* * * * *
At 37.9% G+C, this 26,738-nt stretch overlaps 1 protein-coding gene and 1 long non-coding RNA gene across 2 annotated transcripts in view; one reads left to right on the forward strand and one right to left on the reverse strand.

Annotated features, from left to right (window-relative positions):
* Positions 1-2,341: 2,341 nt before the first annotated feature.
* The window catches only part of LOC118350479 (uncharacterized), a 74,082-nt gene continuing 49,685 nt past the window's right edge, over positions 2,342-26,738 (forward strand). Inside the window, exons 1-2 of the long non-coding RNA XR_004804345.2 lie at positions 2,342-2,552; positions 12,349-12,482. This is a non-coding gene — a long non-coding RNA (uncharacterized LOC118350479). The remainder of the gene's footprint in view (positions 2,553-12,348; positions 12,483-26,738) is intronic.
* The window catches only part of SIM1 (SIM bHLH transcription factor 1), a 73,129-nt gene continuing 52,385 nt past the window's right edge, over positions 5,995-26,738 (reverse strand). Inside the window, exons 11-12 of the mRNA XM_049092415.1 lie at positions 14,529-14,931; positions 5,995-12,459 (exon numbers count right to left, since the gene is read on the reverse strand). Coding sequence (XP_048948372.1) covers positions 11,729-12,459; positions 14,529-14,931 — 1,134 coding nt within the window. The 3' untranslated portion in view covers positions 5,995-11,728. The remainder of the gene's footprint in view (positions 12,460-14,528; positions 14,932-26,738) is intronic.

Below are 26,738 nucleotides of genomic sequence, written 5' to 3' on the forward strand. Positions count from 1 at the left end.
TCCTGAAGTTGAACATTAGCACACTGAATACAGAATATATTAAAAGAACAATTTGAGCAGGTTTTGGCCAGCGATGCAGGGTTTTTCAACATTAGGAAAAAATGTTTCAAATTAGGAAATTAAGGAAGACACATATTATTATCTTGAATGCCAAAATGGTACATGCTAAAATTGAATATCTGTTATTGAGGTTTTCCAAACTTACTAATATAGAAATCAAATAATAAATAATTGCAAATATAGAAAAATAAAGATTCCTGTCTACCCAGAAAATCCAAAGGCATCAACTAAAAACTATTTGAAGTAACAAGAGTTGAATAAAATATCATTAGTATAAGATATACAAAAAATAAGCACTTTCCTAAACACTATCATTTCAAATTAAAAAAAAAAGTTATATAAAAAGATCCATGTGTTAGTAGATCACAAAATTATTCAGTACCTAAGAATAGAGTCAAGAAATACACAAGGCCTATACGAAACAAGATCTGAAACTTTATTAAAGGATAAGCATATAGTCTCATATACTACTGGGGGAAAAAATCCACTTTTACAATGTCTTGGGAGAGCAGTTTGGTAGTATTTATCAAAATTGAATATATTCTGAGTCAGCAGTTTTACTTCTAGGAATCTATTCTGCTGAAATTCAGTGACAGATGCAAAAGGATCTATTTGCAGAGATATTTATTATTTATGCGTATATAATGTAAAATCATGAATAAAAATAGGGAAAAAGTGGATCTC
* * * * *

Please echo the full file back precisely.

At 37.9% G+C, this 26,738-nt stretch overlaps 1 protein-coding gene and 1 long non-coding RNA gene across 2 annotated transcripts in view; one reads left to right on the forward strand and one right to left on the reverse strand.

Annotated features, from left to right (window-relative positions):
* Positions 1-2,341: 2,341 nt before the first annotated feature.
* The window catches only part of LOC118350479 (uncharacterized), a 74,082-nt gene continuing 49,685 nt past the window's right edge, over positions 2,342-26,738 (forward strand). Inside the window, exons 1-2 of the long non-coding RNA XR_004804345.2 lie at positions 2,342-2,552; positions 12,349-12,482. This is a non-coding gene — a long non-coding RNA (uncharacterized LOC118350479). The remainder of the gene's footprint in view (positions 2,553-12,348; positions 12,483-26,738) is intronic.
* The window catches only part of SIM1 (SIM bHLH transcription factor 1), a 73,129-nt gene continuing 52,385 nt past the window's right edge, over positions 5,995-26,738 (reverse strand). Inside the window, exons 11-12 of the mRNA XM_049092415.1 lie at positions 14,529-14,931; positions 5,995-12,459 (exon numbers count right to left, since the gene is read on the reverse strand). Coding sequence (XP_048948372.1) covers positions 11,729-12,459; positions 14,529-14,931 — 1,134 coding nt within the window. The 3' untranslated portion in view covers positions 5,995-11,728. The remainder of the gene's footprint in view (positions 12,460-14,528; positions 14,932-26,738) is intronic.

Below are 26,738 nucleotides of genomic sequence, written 5' to 3' on the forward strand. Positions count from 1 at the left end.
TCCTGAAGTTGAACATTAGCACACTGAATACAGAATATATTAAAAGAACAATTTGAGCAGGTTTTGGCCAGCGATGCAGGGTTTTTCAACATTAGGAAAAAATGTTTCAAATTAGGAAATTAAGGAAGACACATATTATTATCTTGAATGCCAAAATGGTACATGCTAAAATTGAATATCTGTTATTGAGGTTTTCCAAACTTACTAATATAGAAATCAAATAATAAATAATTGCAAATATAGAAAAATAAAGATTCCTGTCTACCCAGAAAATCCAAAGGCATCAACTAAAAACTATTTGAAGTAACAAGAGTTGAATAAAATATCATTAGTATAAGATATACAAAAAATAAGCACTTTCCTAAACACTATCATTTCAAATTAAAAAAAAAAGTTATATAAAAAGATCCATGTGTTAGTAGATCACAAAATTATTCAGTACCTAAGAATAGAGTCAAGAAATACACAAGGCCTATACGAAACAAGATCTGAAACTTTATTAAAGGATAAGCATATAGTCTCATATACTACTGGGGGAAAAAATCCACTTTTACAATGTCTTGGGAGAGCAGTTTGGTAGTATTTATCAAAATTGAATATATTCTGAGTCAGCAGTTTTACTTCTAGGAATCTATTCTGCTGAAATTCAGTGACAGATGCAAAAGGATCTATTTGCAGAGATATTTATTATTTATGCGTATATAATGTAAAATCATGAATAAAAATAGGGAAAAAGTGGATCTC